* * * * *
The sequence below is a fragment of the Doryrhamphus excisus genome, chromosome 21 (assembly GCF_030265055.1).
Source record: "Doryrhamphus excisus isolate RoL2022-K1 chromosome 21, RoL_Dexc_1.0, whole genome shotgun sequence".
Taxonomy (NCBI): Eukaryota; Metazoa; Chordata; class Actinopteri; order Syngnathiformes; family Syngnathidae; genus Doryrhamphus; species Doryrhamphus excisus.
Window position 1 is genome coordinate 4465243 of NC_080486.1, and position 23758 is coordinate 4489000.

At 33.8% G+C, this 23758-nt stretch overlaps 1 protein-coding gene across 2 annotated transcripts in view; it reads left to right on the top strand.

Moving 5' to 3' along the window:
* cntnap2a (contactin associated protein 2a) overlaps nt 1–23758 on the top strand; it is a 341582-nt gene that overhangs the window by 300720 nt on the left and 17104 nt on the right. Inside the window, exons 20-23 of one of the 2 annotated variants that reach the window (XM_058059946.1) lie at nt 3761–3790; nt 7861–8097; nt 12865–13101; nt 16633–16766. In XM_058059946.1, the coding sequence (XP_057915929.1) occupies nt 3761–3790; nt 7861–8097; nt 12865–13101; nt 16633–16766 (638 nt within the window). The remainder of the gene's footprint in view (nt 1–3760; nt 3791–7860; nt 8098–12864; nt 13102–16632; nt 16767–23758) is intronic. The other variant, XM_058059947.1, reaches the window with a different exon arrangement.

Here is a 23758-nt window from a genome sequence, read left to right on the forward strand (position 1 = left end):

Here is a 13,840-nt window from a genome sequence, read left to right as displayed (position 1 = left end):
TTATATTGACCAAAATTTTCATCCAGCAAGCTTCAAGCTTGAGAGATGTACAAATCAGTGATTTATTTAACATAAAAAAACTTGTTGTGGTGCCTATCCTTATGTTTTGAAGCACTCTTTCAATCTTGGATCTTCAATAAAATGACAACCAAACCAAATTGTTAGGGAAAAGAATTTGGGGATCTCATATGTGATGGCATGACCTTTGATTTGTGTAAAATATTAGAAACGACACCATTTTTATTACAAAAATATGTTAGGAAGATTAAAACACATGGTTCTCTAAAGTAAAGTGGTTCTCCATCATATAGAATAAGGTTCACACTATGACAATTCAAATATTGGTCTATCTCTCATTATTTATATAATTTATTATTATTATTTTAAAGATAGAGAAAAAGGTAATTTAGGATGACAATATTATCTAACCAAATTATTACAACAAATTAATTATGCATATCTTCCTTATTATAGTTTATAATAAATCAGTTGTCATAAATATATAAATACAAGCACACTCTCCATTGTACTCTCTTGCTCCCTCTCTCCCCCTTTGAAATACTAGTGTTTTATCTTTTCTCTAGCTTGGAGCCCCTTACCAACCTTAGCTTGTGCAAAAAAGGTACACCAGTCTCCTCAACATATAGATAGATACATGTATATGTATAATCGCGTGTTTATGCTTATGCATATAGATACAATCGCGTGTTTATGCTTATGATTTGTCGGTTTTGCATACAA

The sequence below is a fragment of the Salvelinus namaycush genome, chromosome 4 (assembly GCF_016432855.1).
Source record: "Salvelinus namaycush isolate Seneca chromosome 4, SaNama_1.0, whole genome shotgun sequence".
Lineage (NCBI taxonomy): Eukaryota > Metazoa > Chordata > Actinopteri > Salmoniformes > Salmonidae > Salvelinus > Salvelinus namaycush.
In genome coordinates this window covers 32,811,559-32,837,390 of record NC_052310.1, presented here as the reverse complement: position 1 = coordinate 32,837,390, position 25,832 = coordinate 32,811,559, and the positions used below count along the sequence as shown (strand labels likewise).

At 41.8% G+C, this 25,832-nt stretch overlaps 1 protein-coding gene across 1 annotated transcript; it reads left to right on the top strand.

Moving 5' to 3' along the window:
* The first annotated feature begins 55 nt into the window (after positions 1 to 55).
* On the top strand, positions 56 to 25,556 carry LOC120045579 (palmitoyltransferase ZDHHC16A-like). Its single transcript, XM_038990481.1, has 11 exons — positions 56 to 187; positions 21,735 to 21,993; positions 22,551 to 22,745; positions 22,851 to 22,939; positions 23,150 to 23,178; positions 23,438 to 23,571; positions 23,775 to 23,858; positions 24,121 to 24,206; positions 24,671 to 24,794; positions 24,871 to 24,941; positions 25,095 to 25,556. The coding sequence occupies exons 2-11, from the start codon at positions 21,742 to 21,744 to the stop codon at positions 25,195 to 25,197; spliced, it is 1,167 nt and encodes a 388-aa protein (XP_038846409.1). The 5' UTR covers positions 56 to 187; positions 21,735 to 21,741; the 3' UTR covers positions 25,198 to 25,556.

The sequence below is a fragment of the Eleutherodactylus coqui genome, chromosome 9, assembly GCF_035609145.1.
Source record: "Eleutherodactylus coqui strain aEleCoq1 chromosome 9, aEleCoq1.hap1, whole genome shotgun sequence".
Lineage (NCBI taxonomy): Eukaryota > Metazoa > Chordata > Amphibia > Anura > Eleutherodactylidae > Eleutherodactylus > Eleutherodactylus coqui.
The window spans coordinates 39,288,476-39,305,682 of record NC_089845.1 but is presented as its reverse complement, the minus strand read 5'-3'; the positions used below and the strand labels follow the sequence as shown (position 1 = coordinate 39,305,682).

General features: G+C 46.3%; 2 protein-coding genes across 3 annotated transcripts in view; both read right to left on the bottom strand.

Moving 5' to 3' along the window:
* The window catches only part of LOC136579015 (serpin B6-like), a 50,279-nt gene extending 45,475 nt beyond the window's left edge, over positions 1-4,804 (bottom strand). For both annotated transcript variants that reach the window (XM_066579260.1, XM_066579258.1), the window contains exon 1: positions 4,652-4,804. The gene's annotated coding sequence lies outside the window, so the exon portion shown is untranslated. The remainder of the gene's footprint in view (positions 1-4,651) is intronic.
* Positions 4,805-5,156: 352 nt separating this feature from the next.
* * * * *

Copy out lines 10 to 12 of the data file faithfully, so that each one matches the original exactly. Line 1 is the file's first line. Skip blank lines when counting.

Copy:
TTATATTGACCAAAATTTTCATCCAGCAAGCTTCAAGCTTGAGAGATGTACAAATCAGTGATTTATTTAACATAAAAAAACTTGTTGTGGTGCCTATCCTTATGTTTTGAAGCACTCTTTCAATCTTGGATCTTCAATAAAATGACAACCAAACCAAATTGTTAGGGAAAAGAATTTGGGGATCTCATATGTGATGGCATGACCTTTGATTTGTGTAAAATATTAGAAACGACACCATTTTTATTACAAAAATATGTTAGGAAGATTAAAACACATGGTTCTCTAAAGTAAAGTGGTTCTCCATCATATAGAATAAGGTTCACACTATGACAATTCAAATATTGGTCTATCTCTCATTATTTATATAATTTATTATTATTATTTTAAAGATAGAGAAAAAGGTAATTTAGGATGACAATATTATCTAACCAAATTATTACAACAAATTAATTATGCATATCTTCCTTATTATAGTTTATAATAAATCAGTTGTCATAAATATATAAATACAAGCACACTCTCCATTGTACTCTCTTGCTCCCTCTCTCCCCCTTTGAAATACTAGTGTTTTATCTTTTCTCTAGCTTGGAGCCCCTTACCAACCTTAGCTTGTGCAAAAAAGGTACACCAGTCTCCTCAACATATAGATAGATACATGTATATGTATAATCGCGTGTTTATGCTTATGCATATAGATACAATCGCGTGTTTATGCTTATGATTTGTCGGTTTTGCATACAA

The sequence below is a fragment of the Salvelinus namaycush genome, chromosome 4 (assembly GCF_016432855.1).
Source record: "Salvelinus namaycush isolate Seneca chromosome 4, SaNama_1.0, whole genome shotgun sequence".